• Quote of the Day
    "Your living is determined not so much by what life brings to you as by the attitude you bring to life;
    not so much by what happens to you as by the way your mind looks at what happens."
    Kahlil Gibran, posted by David Baxter

David Baxter

Mar 26, 2004
Don't Blow Off Shortness of Breath
by Stephanie Watson, BerkleyWellness.com
July 10, 2018

Feeling breathless after a passionate kiss or during the heady rush of a roller-coaster ride can be thrilling. But when you regularly struggle to catch your breath after climbing a few stairs, or your chest tightens with each inhalation, breathlessness becomes a frightening experience.

Shortness of breath—also called dyspnea—goes beyond feeling a little winded after you’ve exerted yourself. Unlike the temporary breathlessness you may feel after engaging in strenuous exercise or traveling to a high altitude, unexplained dyspnea is a symptom that’s usually caused by an acute or chronic medical condition.

People who have dyspnea describe the symptom in different ways, depending on its cause. Sensations may include shallow breathing, chest constriction or tightness, a hunger for more air, a feeling of suffocation, an inability to take a deep breath, heavy breathing, rapid breathing, and an increased effort to breathe.

Acute dyspnea develops quickly within minutes or hours (such as during a heart attack) or over a few days (such as with a respiratory infection) and often requires immediate medical treatment.

Chronic dyspnea lasts for four weeks or longer and could signal the presence of a long-term condition such as lung disease. Some people mistakenly chalk it up to a symptom of aging. So, if you or someone you know has been experiencing lingering shortness of breath for a month or more or has experienced recurrent episodes of breathlessness, read on to learn what may be behind the discomfort and what can be done about it.

Causes of acute shortness of breath
Acute shortness of breath comes on quickly, and it can occur along with other symptoms like chest pain or coughing. Possible causes include:

  • A heart attack
  • A severe allergic reaction (anaphylaxis)
  • A respiratory tract infection
  • An asthma attack
  • A blood clot in the lung (pulmonary embolism)
  • A collapsed lung (pneumothorax)
  • Anxiety or a panic attack
If your shortness of breath is accompanied by chest pain or pressure, call 911 immediately.

Common causes of chronic breathlessness
Most often, chronic or recurrent shortness of breath signals a problem with your lungs or heart. Many cases of breathlessness are treatable once the cause of your symptom is diagnosed. You may need to see a pulmonologist, who treats lung and respiratory disorders, or a cardiologist, who treats heart conditions. Treatment depends on the cause, your age, symptom severity, and any coexisting medical conditions. The most common chronic conditions that cause dyspnea include the following.

Chronic obstructive pulmonary disease (COPD) is a lung disorder that involves inflammation and damage to the airways and lung tissue, causing limited airflow. Both forms of COPD—emphysema and chronic bronchitis—often occur together, mostly affecting current and former heavy smokers.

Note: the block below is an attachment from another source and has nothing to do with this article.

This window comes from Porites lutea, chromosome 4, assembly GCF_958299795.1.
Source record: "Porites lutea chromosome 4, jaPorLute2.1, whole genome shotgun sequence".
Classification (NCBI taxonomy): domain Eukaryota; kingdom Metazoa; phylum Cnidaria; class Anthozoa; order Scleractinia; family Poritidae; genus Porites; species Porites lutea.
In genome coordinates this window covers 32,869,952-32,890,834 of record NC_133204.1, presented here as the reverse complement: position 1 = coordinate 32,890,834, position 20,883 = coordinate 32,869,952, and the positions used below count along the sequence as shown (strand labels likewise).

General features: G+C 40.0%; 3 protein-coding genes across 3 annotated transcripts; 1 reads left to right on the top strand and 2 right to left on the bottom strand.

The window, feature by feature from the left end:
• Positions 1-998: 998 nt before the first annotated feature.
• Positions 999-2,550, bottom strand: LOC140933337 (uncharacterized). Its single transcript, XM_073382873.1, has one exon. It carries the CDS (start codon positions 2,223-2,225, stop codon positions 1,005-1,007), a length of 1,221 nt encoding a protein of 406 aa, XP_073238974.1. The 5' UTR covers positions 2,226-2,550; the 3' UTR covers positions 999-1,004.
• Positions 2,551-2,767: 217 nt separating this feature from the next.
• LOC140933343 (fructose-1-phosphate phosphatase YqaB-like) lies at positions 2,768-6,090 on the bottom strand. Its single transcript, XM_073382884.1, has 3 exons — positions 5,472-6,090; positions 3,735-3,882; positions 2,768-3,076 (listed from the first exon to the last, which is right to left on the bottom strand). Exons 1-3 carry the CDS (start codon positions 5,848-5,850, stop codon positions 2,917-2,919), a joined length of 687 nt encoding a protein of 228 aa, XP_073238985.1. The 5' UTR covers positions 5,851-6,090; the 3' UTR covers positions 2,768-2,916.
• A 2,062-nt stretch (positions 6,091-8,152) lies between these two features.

Associated symptoms: Bronchitis typically causes a chronic cough that produces phlegm, whereas a cough caused by emphysema is dry. COPD may also produce wheezing, chest tightness, frequent respiratory infections, and fatigue.

Heart failure occurs when damage to the heart muscle prevents it from pumping enough blood to meet the body’s needs, resulting in shortness of breath, fluid retention, and fatigue.

Associated symptoms: People with heart failure have difficulty breathing, especially while lying flat on their back. They may also wake up at night gasping for air. Fluid retention can cause swelling of the feet, ankles, legs, and sometimes the abdomen. Severe shortness of breath, accompanied by wheezing, coughing, and pink, blood-tinged phlegm, is a sign of pulmonary edema (a buildup of fluid in the lungs). This condition requires immediate medical attention, especially if accompanied by a rapid or irregular heartbeat, chest pain, or fainting—symptoms that could signal a heart attack.

Interstitial lung disease refers to a large group of chronic disorders in which lung tissue is damaged, the walls of the lungs’ air sacs become inflamed, and scarring (fibrosis) begins in the interstitium—tissues within the lungs that provide support to the air sacs. The scarring makes it harder to get enough oxygen into the lungs. Causes range from connective tissue diseases, such as rheumatoid arthritis and lupus, to drugs used for chemotherapy or heart disease, to environmental exposure to toxic materials like asbestos.

Associated symptoms: Other symptoms depend on the underlying cause and can include a persistent dry cough, fatigue, loss of appetite, and weight loss.

Asthma, often thought of as a children’s disease, also strikes older adults. Asthma inflames and narrows the airways, making it difficult to move air in and especially out of the lungs. Triggers like pollen, pet dander, mold, and exercise often set off asthma attacks.

Associated symptoms: Other symptoms may include wheezing, coughing, and chest tightness.

Physical deconditioning — or being out of shape — can cause shortness of breath in people when they try to exercise. Deconditioning is a weakening of the heart and other muscles and decreased heart and blood vessel function as a result of prolonged inactivity. Deconditioning is most common in sedentary older adults.

Associated symptoms: For some unfit people, normal activity such as climbing stairs can cause shortness of breath. Deconditioning can also lead to fatigue.

Obesity can prevent the chest from fully expanding while breathing. Excessive weight around the lungs and in the abdomen that presses against the chest increases the amount of effort needed to breathe, leading to a condition known as obesity hypoventilation syndrome, which in turn can lead to heart failure.

Associated symptoms: People with obesity hypoventilation syndrome often have sleep apnea—also a cause of shortness of breath—and fatigue in addition to dyspnea.

Anemia occurs when the body doesn’t have enough red blood cells to carry an adequate amount of oxygen to tissues and organs to meet the body’s demands.

Associated symptoms: Physical activity brings on shortness of breath; other symptoms may include fatigue, weakness, dizziness or light-headedness, pale skin, and rapid heart rate, especially during exercise.